Cannabis is illegal in Slovenia. The law is lenient with those caught with it for personal use, but far harsher on those who try to sell or distribute it. There isn’t a medical programme in place yet, but talks have been underway to regulate the CBD industry. Some cannabis-based drugs can be obtained on prescription, and CBD and hemp oils are legal.
- CBD Products
- Recreational cannabis
- Medicinal cannabis
- Cannabis laws in Slovenia
- Can you possess and use cannabis in Slovenia?
- Can you sell cannabis in Slovenia?
- Can you grow cannabis in Slovenia?
Cannabis laws in Slovenia
Can you possess and use cannabis in Slovenia?
It’s illegal to possess cannabis in Slovenia. However, personal use of cannabis has been decriminalised. The Production and Trade in Illicit Drugs Act defines this ‘personal use’ as a small quantity for individual use, or a small quantity for those who have opted for medical treatment, or as part of a health / social programme.
Under Article 33 of the Production and Trade in Illicit Drugs Act, possession of cannabis is a minor offence. This means that offenders won’t receive a prison sentence but might have to pay a fine (between €42 and €209). If the individual agrees to enter treatment for cannabis use, or a Ministry of Health / Health Council-approved social security programme, the punishment may be more lenient.
Can you sell cannabis in Slovenia?
Slovenia’s 2008 Criminal Code breaks the sale and supply of cannabis into two criminal offences:
- Manufacture / trafficking of illicit drugs. This includes the sale of cannabis, plus purchasing with intent to sell, and the cultivation of the cannabis.
- Facilitating the consumption of illicit drugs. This includes offering cannabis to others for consumption.
Those caught producing cannabis for sale, or selling it to others, may be given a prison sentence of one to 10 years. This may be extended to three to 15 years if there are aggravating circumstances, such as when vulnerable people were involved or in particular locations.
Those who offer cannabis to others to consume may receive a prison sentence of between six months and eight years. If a vulnerable person is involved (e.g. a minor), or if the offender is abusing their position, the sentence may be extended to between one and 12 years.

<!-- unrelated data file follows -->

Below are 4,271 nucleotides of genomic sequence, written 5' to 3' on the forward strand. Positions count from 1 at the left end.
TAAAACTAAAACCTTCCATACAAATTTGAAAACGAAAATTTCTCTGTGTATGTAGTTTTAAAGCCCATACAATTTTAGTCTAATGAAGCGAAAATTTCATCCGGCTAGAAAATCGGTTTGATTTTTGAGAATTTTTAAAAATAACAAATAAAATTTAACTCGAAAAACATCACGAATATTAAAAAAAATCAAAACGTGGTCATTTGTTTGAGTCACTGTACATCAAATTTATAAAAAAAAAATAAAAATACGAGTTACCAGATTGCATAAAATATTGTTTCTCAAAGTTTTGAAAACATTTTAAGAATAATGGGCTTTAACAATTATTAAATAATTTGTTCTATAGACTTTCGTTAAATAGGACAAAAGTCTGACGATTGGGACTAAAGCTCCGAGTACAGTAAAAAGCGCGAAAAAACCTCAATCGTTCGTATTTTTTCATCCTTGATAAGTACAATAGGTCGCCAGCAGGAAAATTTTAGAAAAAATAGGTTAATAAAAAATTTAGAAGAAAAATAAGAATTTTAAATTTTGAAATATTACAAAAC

Can you grow cannabis in Slovenia?
After Slovenia joined the EU in 2004, it adopted its rules regarding hemp production, and permitted its cultivation. As such, it’s legal to grow cannabis without a licence in the country, providing that it contains less than 0.2% THC (the substance responsible for the ‘high’) and that the cannabis plants aren’t grown in an area larger than 0.1 hectares.
If a farmer wishes to grow low-THC cannabis on land that’s larger than 0.1 hectares, they must obtain a licence from the government. Growing cannabis with high levels of THC is illegal.
Growing a cannabis plant at home in Slovenia is legal, providing it contains 0.2% THC or less.
Is CBD legal in Slovenia?
CBD and hemp oil are both legal in Slovenia. They’re also both easily obtainable and are often used to alleviate symptoms associated with various health conditions. However, as with cannabis cultivation, all CBD or hemp oil must not contain more than 0.2% THC.
Can cannabis seeds be sent to Slovenia?
Although growing cannabis with high levels of THC is illegal, it isn’t illegal to obtain seeds that grow high-THC plants. Any type of seed can be legally purchased and mailed to Slovenia from another country; it’s what you intend to do with those seeds that matters in the eyes of the law.
Medicinal cannabis in Slovenia
Medicinal cannabis is not currently legal in Slovenia, but the government has permitted the use of certain cannabinoid drugs. The drugs that have been approved are Sativex and Marinol. Likewise, it is legal to purchase low-THC CBD oil in the country, and to use it for medical purposes.
Currently, patients can receive a prescription for cannabis-based medical products from their doctor. Most people who do so are in palliative care. Around 160 patients are enrolled in a programme that permits the consumption of dronabinol (Marinol). It’s estimated around 30,000 people in the country self-medicate with CBD oil and similar products.
The legal status of medicinal cannabis may be about to change. In the past, various proposals have been put forward to decriminalise it for medical use, and in 2013, the Slovenian government reclassified cannabinoids as Class II illegal drugs. This meant that cannabinoids could be used for medical purposes, but not cannabis buds. In 2018, MPs put forward a bill to legalise cannabis for all uses; though this wasn’t passed.
Industrial hemp in Slovenia
Industrial hemp cultivation has been legal in Slovenia since they entered the EU in 2004. If growing on less than 0.1 hectares of land, it does not even require a government licence.
Despite this, Slovenia’s hemp producers have struggled to cultivate the crop. Harvesting proved problematic, due to the tough nature of the fibres, which can wrap around the machinery parts. The plants often grow unevenly, with some becoming very tall, which again, causes issues with impurities and loss of crops.